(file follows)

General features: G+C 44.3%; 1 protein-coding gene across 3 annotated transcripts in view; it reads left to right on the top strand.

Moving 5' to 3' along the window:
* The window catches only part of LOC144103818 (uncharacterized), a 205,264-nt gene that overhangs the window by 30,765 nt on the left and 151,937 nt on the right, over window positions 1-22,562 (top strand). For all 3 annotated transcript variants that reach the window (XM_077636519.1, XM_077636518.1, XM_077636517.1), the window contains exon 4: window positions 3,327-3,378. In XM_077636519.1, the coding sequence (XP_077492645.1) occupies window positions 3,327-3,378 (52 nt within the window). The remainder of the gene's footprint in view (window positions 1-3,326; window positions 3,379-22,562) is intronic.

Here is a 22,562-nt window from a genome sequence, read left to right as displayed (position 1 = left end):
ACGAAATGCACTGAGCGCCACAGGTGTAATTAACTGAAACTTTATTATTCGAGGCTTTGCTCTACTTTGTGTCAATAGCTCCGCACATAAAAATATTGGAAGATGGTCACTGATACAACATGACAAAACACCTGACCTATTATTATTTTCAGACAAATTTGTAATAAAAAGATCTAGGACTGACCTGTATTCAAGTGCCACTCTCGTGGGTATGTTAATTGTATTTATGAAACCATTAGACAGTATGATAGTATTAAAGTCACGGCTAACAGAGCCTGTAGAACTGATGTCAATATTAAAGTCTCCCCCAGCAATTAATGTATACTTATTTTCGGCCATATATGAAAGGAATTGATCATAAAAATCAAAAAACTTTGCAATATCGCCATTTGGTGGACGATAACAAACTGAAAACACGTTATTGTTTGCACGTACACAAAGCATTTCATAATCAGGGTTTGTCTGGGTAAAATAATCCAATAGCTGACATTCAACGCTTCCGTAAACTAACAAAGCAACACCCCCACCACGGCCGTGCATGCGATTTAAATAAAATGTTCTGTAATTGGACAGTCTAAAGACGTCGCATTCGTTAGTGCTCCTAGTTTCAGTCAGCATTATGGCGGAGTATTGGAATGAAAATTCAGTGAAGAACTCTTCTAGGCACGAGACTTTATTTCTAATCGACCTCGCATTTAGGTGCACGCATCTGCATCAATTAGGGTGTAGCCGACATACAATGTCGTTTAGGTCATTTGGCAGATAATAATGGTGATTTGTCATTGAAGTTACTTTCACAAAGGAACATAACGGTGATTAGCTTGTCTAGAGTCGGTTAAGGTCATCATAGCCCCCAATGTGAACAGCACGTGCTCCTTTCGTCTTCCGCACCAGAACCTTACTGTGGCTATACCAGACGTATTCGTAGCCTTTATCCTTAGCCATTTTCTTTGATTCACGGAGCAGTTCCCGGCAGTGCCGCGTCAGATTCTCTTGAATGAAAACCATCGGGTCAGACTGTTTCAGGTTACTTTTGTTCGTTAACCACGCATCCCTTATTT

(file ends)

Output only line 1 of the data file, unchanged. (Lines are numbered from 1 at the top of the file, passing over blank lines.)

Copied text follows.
General features: G+C 44.3%; 1 protein-coding gene across 3 annotated transcripts in view; it reads left to right on the top strand.